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An Avalanche to Start the Fire Sale?

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Reports out of Denver suggest a Rangers-Avalanche trade “of some magnitude” could be on the horizon

New York Rangers v Toronto Maple Leafs Photo by Claus Andersen/Getty Images

Winter is already here, but trades are coming; and if reports out of Denver are true, it might be Colorado who spark the proverbial Avalanche of deals expected to come out of New York this season.

According to Adrian Dater of BSN Denver, the New York Rangers not only sent two scouts to yesterday’s game between the Avalanche and Los Angeles Kings, but have apparently been circling Colorado of late. The Blueshirts’ interest has been so deep, in fact, that Dater believes a deal “of some magnitude” could occur by the deadline:

It’s not difficult to see why these two teams might show particular interest in one another, either, as each has exactly what the other needs. The Avalanche, who are led by arguably the best line in the NHL, could still stand to bolster their offensive ranks with quality secondary scoring for a lengthy post-season run this spring. The Rangers, on the other hand, have plenty of it to offer, and should be fueled by a bleak sense of hope that they might eke out a playoff spot themselves.

”I don’t want them lunging for the playoffs. Nobody’s job depends on whether we make the playoffs or not,” Madison Square Garden CEO, James Dolan, told the New York Post earlier this month.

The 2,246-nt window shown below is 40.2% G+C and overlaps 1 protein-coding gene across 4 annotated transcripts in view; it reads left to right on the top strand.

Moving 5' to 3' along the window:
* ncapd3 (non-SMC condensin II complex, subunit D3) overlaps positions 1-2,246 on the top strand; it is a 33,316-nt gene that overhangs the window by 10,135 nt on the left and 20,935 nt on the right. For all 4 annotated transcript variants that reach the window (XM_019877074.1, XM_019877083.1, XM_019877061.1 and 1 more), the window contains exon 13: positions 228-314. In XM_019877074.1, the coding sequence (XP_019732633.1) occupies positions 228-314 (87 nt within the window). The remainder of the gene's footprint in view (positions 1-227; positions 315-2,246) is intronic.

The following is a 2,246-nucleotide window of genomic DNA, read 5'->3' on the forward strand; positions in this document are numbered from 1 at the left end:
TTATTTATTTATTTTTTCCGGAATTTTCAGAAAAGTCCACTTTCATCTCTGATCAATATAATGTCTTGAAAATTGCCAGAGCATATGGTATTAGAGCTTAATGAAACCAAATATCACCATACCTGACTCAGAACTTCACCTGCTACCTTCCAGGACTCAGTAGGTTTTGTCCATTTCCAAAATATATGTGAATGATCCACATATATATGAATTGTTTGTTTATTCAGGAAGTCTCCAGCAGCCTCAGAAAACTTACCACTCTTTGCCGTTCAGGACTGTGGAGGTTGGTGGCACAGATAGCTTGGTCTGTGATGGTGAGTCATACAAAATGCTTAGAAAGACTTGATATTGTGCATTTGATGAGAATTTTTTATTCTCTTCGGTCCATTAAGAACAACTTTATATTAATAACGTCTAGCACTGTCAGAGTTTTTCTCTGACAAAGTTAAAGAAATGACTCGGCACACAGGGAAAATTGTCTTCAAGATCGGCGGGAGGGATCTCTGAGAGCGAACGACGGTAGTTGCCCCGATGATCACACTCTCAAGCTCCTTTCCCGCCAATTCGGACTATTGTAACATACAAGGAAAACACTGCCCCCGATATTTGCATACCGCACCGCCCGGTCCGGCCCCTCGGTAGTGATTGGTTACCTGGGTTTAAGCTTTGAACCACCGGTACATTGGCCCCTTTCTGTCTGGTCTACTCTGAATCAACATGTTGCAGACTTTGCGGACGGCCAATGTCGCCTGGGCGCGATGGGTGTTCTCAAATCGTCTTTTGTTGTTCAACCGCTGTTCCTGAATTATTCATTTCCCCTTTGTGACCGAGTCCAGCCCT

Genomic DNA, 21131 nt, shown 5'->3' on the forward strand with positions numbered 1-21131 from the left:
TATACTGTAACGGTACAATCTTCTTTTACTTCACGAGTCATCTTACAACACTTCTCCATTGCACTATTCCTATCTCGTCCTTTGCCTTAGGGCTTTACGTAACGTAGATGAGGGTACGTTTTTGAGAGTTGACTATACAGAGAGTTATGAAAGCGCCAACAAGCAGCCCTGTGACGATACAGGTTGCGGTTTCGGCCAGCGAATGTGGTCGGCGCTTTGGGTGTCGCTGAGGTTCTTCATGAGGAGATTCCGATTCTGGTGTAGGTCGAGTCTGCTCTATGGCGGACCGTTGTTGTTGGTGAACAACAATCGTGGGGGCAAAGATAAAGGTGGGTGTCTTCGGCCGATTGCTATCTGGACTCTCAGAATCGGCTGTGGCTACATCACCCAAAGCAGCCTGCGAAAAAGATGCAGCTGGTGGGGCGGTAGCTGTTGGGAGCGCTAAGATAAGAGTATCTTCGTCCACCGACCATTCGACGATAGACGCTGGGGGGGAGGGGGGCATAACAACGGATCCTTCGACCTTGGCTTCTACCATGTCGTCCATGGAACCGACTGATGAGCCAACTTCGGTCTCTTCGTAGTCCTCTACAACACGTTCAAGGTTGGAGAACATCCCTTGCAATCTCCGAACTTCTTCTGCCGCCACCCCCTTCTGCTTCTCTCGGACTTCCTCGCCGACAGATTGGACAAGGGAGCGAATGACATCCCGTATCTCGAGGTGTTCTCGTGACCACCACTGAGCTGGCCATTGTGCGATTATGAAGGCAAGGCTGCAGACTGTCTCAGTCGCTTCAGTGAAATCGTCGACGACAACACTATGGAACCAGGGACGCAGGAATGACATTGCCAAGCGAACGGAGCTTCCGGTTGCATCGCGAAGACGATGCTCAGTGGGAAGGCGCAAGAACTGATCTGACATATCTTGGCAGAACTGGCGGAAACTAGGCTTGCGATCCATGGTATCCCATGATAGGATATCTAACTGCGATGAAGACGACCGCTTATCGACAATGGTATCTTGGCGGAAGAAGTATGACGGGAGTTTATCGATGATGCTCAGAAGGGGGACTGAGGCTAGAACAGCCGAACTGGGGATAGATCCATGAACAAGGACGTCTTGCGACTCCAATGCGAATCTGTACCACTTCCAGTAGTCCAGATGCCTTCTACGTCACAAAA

While the Rangers have a bevy of forward options the Avs would likely find attractive, it’s hard to imagine Colorado aren’t most excited about the idea of acquiring Kevin Hayes. The pending unrestricted free agent center is, if not the top prize on the market, then a sizable consolation prize to anyone looking for an impact pivot.

Hayes is currently nursing an upper-body injury that’s set to keep him out of the lineup until after the Rangers bye week, but would ultimately offer the Avs the kind of depth at center that could measurably improve their second line and ancillary scoring as a result. Injury and all, he’s pacing a career-high 62-point season and has been one of, if not the most, effective offensive player on the Rangers since the puck dropped to start their season.

And he’s not the only Ranger likely to spark Colorado’s interest. With a whopping $56-plus million in projected deadline space available to them, the Avalanche could essentially buy an entire line of help so long as they were willing to give up on the future assets it would cost them in exchange. To this end, some combination of Hayes and Chris Kreider, Jimmy Vesey, Vladislav Namestnikov, Mats Zuccarello, Jesper Fast, and/or perhaps even Pavel Buchnevich could all be considered in a package deal if the Avs were so inclined.

Make no mistake, either — future assets are exactly the kind of thing most likely to make or break this would-be deal. The Rangers probably have very little interest in many of Colorado’s current NHL players — at least the ones the Avs could realistically be expected to part with — despite Dater’s suggestion that defenseman Tyson Barrie might be the “most likely,” candidate.